Ward's Book of Days.

Pages of interesting anniversaries.

What happened on this day in history.

MARCH 11th 

On this day in history in 1864, took place The Great Sheffield Flood.

The Great Sheffield Flood was a man-made disaster, which caused devastation throughout Yorkshire.

In the mid Nineteenth Century, the city of Sheffield was the British centre of steel-making, the focal point of the Industrial Revolution. The industry was continually expanding, creating an insatiable demand for water. In response to the pressure, the Sheffield Waterworks Company formulated an ambitious scheme to construct The Dale Dyke Dam, in the Loxley Valley, north of the city. Work started in 1859 and early in 1864, the dam and its reservoir were complete.  

On 11th March 1864, just as the reservoir was a few feet short of being filled and ready to start business, a workman noticed a small crack  running along the reservoir wall, ‘just wide enough to enter a finger’. He immediately alerted the foreman who sent for the chief engineer, John Gunson, who was in the city centre, eight miles away. As Gunson set off in a carriage, a storm started up, and by the time he arrived at the scene, water was lapping over the top of the reservoir. Gunson instructed the workmen to reduce the level of the reservoir by causing an explosion in the overflow compartment, but the severity of the storm, prevented the gunpowder from igniting. Gunson and his men could only watch in horror as the crack expanded and the dam burst with a violent force that shook the ground like an earthquake.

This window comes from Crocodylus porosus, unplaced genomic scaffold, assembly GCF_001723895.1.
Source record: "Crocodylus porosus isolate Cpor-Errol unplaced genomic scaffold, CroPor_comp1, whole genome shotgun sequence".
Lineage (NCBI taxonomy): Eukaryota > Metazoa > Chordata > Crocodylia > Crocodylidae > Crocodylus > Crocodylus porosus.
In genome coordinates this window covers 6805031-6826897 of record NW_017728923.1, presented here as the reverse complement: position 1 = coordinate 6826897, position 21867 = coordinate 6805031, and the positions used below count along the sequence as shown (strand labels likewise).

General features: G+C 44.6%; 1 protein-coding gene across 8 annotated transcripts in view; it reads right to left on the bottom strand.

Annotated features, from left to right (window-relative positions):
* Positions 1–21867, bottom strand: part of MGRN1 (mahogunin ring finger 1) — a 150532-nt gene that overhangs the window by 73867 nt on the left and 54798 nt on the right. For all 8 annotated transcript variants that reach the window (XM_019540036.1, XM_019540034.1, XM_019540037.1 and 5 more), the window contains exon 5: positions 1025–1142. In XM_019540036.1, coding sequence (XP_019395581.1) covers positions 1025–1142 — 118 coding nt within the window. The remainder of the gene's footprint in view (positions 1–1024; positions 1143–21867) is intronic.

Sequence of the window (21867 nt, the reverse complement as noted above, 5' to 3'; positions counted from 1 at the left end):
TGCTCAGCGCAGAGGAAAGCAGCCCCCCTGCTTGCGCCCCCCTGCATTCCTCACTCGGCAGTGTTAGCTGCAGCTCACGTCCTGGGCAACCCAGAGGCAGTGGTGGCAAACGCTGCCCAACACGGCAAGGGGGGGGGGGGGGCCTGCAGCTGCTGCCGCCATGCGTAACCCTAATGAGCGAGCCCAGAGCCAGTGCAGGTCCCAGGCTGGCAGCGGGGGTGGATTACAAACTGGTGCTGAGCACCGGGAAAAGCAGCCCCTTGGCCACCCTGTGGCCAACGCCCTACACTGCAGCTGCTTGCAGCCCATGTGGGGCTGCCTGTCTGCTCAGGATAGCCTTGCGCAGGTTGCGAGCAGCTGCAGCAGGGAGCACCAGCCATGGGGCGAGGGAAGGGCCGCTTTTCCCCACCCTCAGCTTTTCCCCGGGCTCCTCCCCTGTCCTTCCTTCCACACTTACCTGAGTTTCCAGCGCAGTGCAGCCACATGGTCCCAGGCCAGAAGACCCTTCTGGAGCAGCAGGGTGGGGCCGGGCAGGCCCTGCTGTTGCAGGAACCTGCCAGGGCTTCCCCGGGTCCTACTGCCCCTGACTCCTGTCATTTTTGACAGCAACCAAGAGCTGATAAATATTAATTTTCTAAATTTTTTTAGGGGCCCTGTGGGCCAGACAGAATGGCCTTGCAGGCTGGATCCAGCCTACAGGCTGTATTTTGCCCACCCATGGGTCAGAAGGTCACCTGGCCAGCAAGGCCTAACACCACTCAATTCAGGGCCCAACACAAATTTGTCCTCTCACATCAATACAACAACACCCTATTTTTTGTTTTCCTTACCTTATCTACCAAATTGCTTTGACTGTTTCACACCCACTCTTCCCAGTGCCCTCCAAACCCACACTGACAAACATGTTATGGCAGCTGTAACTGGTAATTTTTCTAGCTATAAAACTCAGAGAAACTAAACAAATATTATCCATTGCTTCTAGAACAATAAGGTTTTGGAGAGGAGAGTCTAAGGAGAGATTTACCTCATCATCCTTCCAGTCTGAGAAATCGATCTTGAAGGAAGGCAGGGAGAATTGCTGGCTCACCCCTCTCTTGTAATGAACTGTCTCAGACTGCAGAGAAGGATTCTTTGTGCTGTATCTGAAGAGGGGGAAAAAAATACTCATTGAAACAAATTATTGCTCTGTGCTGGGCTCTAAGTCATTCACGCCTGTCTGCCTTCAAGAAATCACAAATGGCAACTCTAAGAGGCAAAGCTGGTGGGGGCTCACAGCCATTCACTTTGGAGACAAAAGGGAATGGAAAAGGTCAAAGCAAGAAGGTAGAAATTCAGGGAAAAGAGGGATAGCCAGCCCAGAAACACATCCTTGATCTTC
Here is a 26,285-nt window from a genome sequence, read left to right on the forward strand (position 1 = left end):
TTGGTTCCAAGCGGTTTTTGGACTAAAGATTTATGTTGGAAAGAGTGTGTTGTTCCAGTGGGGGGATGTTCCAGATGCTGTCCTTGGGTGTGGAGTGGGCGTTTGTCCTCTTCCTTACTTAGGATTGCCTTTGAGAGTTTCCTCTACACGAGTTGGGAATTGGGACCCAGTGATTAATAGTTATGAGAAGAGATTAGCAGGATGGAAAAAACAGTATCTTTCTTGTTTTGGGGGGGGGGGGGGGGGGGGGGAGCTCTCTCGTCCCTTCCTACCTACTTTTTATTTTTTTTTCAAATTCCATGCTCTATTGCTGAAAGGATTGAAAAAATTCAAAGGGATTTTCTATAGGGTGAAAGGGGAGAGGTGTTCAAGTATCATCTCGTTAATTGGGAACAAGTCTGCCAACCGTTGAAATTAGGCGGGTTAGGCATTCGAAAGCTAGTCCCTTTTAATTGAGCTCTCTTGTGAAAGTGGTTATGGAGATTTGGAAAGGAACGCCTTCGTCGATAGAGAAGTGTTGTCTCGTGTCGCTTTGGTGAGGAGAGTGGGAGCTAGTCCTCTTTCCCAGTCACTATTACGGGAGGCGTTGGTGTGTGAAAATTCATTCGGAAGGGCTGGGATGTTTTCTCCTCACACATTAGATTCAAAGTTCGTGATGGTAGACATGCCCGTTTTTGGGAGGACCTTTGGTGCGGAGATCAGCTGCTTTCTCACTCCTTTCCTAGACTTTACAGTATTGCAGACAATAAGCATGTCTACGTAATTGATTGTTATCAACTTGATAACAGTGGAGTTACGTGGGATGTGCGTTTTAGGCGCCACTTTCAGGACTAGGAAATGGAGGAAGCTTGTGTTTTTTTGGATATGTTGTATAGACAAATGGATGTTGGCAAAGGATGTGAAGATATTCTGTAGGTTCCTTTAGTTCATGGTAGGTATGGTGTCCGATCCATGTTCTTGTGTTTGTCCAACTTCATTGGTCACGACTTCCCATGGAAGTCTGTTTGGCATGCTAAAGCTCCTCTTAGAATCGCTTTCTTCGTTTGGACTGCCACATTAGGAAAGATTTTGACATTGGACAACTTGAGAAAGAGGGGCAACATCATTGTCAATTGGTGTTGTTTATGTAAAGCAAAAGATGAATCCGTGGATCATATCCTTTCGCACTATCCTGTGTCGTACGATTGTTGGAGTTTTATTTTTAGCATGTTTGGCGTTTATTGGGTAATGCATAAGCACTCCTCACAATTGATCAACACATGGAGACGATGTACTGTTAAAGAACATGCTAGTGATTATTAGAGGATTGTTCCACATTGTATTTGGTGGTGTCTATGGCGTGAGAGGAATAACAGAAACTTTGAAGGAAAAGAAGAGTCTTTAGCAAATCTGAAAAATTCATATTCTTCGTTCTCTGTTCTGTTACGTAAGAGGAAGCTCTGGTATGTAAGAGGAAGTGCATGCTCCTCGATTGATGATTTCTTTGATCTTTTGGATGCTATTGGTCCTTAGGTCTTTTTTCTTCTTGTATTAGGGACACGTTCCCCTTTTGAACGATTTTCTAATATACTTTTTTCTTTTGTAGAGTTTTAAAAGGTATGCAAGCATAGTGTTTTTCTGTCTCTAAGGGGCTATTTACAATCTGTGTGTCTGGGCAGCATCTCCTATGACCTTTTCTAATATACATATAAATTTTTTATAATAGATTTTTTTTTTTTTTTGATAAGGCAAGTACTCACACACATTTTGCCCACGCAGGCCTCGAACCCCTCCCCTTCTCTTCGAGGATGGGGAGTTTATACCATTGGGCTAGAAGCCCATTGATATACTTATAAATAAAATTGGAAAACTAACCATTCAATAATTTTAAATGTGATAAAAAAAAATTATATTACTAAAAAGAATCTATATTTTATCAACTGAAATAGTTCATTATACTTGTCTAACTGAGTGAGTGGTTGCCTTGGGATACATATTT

700 million gallons of water flooded down the valley into Sheffield, causing death and devastation on a colossal dimension. 270 people were killed and bodies were swept by the flood as far away as Mexborough. The youngest victim was two days old and the oldest 87. A family of 10 were completely wiped out. 800 buildings were destroyed and every bridge in the city was wrecked. One man put his wife and five children on a bed, on which they floated until the waters subsided. A subsequent enquiry revealed that the construction of the dam was defective and that a small leak had widened until the wall could no longer retain the force of the water. Many of the victims are buried in Burngreave Cemetery, Sheffield. [Burngreave Cemetery, Scott Road, Sheffield, S4 7BE]

Previous day       Next day      

©2006 Ward’s Book of Days